Three Snow Removal Benefits Beyond Revenue

While the most obvious benefit of offering snow removal to clients during winter months is to sustain business during the off-season, many companies experience other, less-obvious benefits.

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Mowers and sprinklers have been winterized, gardens have been put to bed and the last weeds have been pulled. In preparation for the first snow, landscape professionals in colder climates have put the finishing touches on equipment and lawn maintenance until spring arrives again next year.

For companies not located in the sunny south or southwest, winter weather is an unavoidable obstacle that halts business for several months. In order to combat the slow season, keep employees busy and continue adding to the bottom line, many landscapers have added snow removal to their list of services. While they’re unlikely to earn any design or style awards for clearing driveways and parking lots, snow removal has become a crucial piece of many landscape professionals’ business models.

While the most obvious benefit of offering snow removal to clients during winter months is to sustain business during the off-season, many companies experience other, less-obvious benefits. Moving snow allows companies to:

1. Continue employing seasonal workers.

According to Ashby Graham, JCB’s product specialist for skid steer and compact track loaders, the cycle of rehiring seasonal workers year after year can be a burden for landscape contractors. It’s not uncommon for larger landscape companies to employ more than 100 seasonal workers during the busy seasons. Offering year-round work retains dozens of these employees and boosts overall workplace morale.

“Landscapers who’ve purchased our equipment (and) add snow removal services don’t always foresee the benefit of keeping their seasonal employees working all year, but in hindsight it’s a win-win. Employees are happy to have work year-round, and business owners don’t have to rehire employees in the springtime,” says Graham.

Landscapers who employ a year-round workforce also experience greater dependability and trust with their employees, Graham adds.

2. Maintain relationships with landscape customers.

Maintaining client relationships is another pro to conducting business year-round. Most landscape companies offer snow removal to existing clients instead of providing snow services as an a la carte option. This allows landscapers to focus on what they do best while keeping in touch with current customers. 

“Clients appreciate working with a company they already trust,” Graham explains. “Landscapers have also expressed that it’s a smoother transition into landscaping work again after having worked with customers throughout the winter.”

Graham suggests contractors use their winter downtime for spring planning with current customers in order to get a jumpstart when snow melts. It’s especially helpful to take this proactive approach with commercial clients for large locations like business parks or campuses and homeowner associations.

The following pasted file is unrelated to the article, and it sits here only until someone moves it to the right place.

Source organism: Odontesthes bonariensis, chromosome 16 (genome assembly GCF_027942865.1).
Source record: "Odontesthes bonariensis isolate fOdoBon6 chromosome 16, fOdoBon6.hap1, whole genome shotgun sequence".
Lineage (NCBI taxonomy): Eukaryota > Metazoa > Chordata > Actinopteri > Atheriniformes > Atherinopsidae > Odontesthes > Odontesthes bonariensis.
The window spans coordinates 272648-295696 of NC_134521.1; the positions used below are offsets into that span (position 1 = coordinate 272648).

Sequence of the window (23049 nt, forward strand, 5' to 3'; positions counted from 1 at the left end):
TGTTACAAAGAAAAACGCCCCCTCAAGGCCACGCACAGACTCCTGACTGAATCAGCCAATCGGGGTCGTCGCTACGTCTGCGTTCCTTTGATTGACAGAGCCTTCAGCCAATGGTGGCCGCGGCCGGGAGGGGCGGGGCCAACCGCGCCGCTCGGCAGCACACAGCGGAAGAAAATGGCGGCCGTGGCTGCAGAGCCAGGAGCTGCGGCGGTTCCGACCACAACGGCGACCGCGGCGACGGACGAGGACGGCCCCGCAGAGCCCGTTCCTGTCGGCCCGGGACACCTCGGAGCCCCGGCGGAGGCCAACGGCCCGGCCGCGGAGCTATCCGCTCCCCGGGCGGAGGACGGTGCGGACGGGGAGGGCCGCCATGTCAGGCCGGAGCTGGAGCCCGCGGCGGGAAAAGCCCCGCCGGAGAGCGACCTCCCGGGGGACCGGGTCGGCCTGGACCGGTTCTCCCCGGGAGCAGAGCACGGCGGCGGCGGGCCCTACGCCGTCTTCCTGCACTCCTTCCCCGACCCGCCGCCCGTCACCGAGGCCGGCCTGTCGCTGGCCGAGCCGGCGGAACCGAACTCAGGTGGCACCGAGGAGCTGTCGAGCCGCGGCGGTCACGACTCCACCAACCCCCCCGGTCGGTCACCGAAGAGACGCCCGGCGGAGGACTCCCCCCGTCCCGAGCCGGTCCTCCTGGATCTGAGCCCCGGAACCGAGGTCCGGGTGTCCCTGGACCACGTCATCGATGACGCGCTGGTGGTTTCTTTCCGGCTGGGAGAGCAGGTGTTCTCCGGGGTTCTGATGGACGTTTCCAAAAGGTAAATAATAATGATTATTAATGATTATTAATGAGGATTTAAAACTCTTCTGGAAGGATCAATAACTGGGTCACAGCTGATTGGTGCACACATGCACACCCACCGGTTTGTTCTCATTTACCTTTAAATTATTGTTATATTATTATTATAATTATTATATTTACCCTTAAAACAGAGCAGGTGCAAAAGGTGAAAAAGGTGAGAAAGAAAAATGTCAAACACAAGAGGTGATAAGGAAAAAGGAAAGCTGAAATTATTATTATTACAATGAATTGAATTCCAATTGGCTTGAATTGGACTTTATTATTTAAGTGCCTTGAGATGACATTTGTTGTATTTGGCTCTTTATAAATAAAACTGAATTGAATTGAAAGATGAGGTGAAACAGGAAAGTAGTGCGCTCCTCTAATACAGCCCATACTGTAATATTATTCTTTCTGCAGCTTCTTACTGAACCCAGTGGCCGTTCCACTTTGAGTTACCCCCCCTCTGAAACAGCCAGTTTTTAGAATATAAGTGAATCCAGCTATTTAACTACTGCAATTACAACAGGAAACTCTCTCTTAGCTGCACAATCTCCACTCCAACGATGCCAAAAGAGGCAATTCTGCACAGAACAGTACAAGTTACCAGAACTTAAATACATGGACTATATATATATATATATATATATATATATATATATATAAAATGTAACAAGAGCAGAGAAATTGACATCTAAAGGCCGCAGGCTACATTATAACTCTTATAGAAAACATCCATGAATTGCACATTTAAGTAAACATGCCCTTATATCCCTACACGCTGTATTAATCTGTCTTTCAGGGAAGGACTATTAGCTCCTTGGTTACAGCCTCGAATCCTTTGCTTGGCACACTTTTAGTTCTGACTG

3. Get more mileage out of equipment like skid steers and utility terrain vehicles (UTVs).

There are some pieces of landscape equipment, like mowers or string trimmers, that can’t make the transition from fall to winter for obvious reasons. Skid steer loaders or UTVs on the other hand are versatile multi-tasking machines that are handy through the four seasons. 

“It’s important for landscapers to invest in equipment that can handle a variety of jobs from moving dirt to digging to pushing snow,” Ashby says, “And skid steer or compact track loaders are taskmasters for all of the above.”

With buckets, blades and snow blowers available for skid steers, there’s an attachment that can handle just about any snow removal task a contractor needs to accomplish. JCB offers 31 attachments for added skid steer versatility. Skid steers are also more compact than trucks, allowing operators to clear snow in tighter spaces like driveways or small parking lots.

Landscape contractors might also own a UTV or two for hauling and moving materials during the green seasons that can be just as valuable in the winter.

“UTVs outfitted with a blade attachment make it easy to plow snow in smaller areas and clean up in areas not suited for trucks,” says John Sketchly, aftercare development manager for JCB utility products. “Contractors just need to keep in mind their buying the right model and outfitting their UTV with correct tires for traction.”

UTVs are also available with heaters, full cabs and front glass. “The choices for customization are vast, and add-ons like heaters and glass go a long way in improving operator comfort in cold conditions,” says Sketchley.   

Landscape contractors who add snow services to their menu of offerings aren’t giving up on their main source of business or passion for landscape maintenance and designing; they’re just making the most out of Mother Nature’s unavoidable wrath. Most contractors already have resources at the ready for a transition into winter weather, including trusted employees, established clients and the proper equipment. These resources also extend the benefits of operating during snowy months beyond just making money.